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The new book, The Man Without a Face, by Masha Gessen is at least partially intended to humanize Russian leader Vladimir Putin in hopes that it will eliminate the power he appreciates by maintaining a fearful reputation (as is discussed in her interview on The Daily Show here).

Has a book ever been so incendiary, so revelatory that it resulted in the leader it criticized being removed from power?

I acknowledge that there are likely many factors contributing to the downfall of an oppressive leader-- what I am after here is an instance where a book can be cited among the causes of a leader being removed.

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Kinda hard for a book to remove a dictator if the dictator has the power to censor the media and ban protests. –  Opt Mar 2 '12 at 5:51
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I'm pretty certain that the answer is "no" - books don't have that kind of power. They don't have the reach (even bestsellers are only read by a small percentage of the population) and they don't have the reputation of being objective (unlike newspapers). The real danger of books is that they can introduce new ideas in the population which is why dictators often ban certain books (as happened in Nazi Germany and USSR). –  Wladimir Palant Mar 2 '12 at 8:57
    
@WladimirPalant: While neither the major nor only source of the French Revolution, books by authors such as Voltaire, Montesquieu, and Rousseau are credited as contributor factors to the fall of the monarchy during the Revolution. Of course, you can argue that they were failures since they were focusing on Louis XIV and not XVI... Let the flame war begin! -- or should I say the Guillotine war? –  Sardathrion Mar 2 '12 at 10:21
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@Sardathrion: As I said, books can introduce new ideas - but attacking a single person is doomed to be a failure. –  Wladimir Palant Mar 2 '12 at 10:44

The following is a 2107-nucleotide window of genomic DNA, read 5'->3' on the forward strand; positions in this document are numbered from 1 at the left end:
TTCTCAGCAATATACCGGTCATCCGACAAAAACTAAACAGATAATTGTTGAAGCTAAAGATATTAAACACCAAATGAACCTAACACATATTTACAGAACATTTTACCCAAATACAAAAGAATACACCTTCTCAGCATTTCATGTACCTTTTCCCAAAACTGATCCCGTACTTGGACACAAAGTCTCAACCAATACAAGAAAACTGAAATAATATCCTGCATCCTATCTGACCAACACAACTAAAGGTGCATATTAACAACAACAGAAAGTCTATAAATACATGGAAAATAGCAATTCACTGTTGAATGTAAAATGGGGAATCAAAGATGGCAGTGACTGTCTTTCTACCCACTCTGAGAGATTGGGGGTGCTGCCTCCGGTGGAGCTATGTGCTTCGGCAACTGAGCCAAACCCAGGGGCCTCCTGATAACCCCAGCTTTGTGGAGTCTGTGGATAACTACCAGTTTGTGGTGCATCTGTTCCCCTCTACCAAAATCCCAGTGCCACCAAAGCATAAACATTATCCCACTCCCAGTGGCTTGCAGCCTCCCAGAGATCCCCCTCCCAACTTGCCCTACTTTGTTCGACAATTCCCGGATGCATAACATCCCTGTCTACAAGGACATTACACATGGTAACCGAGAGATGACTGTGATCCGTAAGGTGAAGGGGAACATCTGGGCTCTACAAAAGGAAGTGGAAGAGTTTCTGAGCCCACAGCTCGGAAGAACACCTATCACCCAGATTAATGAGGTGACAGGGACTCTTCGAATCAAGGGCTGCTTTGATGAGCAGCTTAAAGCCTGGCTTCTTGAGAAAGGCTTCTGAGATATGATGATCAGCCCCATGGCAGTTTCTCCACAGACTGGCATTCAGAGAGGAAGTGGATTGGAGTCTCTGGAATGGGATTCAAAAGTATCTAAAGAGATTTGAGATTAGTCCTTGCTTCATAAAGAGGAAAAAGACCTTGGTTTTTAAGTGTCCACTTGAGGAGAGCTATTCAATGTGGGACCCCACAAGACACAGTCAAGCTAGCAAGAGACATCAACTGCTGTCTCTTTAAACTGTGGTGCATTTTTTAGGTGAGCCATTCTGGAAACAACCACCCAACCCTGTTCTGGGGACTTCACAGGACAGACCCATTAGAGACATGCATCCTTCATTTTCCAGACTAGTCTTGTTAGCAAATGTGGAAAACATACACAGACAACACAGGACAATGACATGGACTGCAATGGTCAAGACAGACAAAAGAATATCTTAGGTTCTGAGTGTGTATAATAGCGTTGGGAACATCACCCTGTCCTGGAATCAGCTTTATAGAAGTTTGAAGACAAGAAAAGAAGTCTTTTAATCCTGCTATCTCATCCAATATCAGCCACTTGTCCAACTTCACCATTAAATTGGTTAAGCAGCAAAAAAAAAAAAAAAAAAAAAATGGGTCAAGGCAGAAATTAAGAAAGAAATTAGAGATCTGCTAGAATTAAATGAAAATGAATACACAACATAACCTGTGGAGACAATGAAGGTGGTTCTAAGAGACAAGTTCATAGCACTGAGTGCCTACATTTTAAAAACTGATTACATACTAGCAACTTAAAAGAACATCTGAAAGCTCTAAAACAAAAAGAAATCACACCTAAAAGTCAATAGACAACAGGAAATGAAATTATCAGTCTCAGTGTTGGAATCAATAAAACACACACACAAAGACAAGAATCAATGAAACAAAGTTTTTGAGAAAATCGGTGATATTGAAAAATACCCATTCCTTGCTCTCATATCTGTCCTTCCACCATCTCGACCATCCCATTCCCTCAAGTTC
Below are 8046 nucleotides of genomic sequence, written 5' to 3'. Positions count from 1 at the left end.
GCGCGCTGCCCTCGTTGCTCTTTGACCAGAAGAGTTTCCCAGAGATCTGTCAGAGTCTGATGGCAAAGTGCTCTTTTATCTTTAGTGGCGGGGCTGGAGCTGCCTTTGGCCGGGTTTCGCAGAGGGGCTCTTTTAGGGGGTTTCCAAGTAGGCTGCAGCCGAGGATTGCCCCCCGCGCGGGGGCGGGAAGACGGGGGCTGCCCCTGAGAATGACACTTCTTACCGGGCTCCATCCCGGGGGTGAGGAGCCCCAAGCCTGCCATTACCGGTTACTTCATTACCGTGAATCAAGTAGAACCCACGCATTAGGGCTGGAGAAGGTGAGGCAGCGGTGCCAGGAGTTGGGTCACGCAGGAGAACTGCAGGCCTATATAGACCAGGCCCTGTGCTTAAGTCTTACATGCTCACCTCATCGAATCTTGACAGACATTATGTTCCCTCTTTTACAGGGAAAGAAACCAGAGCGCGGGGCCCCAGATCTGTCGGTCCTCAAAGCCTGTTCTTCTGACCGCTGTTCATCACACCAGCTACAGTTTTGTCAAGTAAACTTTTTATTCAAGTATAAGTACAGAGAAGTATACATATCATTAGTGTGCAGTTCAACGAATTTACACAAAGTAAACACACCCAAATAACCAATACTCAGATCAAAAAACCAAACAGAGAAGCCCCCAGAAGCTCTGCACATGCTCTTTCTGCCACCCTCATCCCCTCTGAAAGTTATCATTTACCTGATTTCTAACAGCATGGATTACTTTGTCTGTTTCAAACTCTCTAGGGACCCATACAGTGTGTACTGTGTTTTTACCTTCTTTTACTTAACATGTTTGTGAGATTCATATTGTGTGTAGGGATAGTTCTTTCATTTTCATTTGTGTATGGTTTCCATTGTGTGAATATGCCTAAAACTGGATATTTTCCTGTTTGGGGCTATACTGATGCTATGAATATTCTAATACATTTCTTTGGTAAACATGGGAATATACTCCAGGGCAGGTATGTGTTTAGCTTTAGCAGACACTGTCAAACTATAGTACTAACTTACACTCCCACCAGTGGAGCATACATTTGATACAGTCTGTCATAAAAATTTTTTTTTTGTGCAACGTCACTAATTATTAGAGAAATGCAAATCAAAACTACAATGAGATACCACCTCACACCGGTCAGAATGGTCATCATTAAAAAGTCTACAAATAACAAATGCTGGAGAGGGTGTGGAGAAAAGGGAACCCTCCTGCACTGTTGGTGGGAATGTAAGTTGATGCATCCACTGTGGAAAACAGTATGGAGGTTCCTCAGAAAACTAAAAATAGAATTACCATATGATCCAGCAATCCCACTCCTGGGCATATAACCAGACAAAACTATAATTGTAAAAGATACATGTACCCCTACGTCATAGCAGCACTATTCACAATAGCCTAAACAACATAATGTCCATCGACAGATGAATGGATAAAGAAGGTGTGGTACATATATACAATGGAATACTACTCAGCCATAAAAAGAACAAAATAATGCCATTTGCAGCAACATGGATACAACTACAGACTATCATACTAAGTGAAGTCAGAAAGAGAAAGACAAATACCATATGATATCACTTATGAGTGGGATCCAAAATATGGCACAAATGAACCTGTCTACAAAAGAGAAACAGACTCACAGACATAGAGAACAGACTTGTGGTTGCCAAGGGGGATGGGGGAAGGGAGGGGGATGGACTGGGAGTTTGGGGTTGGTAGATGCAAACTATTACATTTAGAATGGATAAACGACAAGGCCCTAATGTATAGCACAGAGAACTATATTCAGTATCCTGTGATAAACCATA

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I would relate your question to that of asking whether a hammer builds a house. The shortest most accurate answer is "no". A more nuanced answer requires some explanation however. A hammer doesn't build a house, just as a book has never produced societal change, because both lack two vital qualities: agency and uniqueness. The fact that both lack agency is obvious. Outside of say "Beauty and the Beast", hammers and books generally don't act without human intervention. Like previous posters have noted a book can be used as a tool to spread ideas as a hammer can be used to drive in nails and thus bring pieces of wood together.

The other point has not been noted, which is that a book is not necessary to produce societal change and a hammer is not necessary to build a house. In both cases the tools can make their respective jobs much easier, for example think of constructing a house by hammering nails with a shoe, yikes! On the other tack (PUN!), largely illiterate societies have produced movements without any assistance from no fancy book learnings, yet most of these movements only produce results (such as overthrowing dictators) by the direction of a literate minority. Such an observation would lead to Vladimir Lenin's theory of vanguardism.

Thus, no a book has never produced the impetus to overthrow a ruler, but like a hammer to building a house it would be very difficult to incite a popular overthrow of a dictator without using the guidance of ideas produced by books and pamphlets.

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From Dictatorship to Democracy by Gene Sharp. It is available (PDF and audio book) free of charge from the Einstein Institute. A short description of the history of this book, From Dictatorship to Democracy, may be downloaded here. The books was written as a general non-violent manual to topple dictators.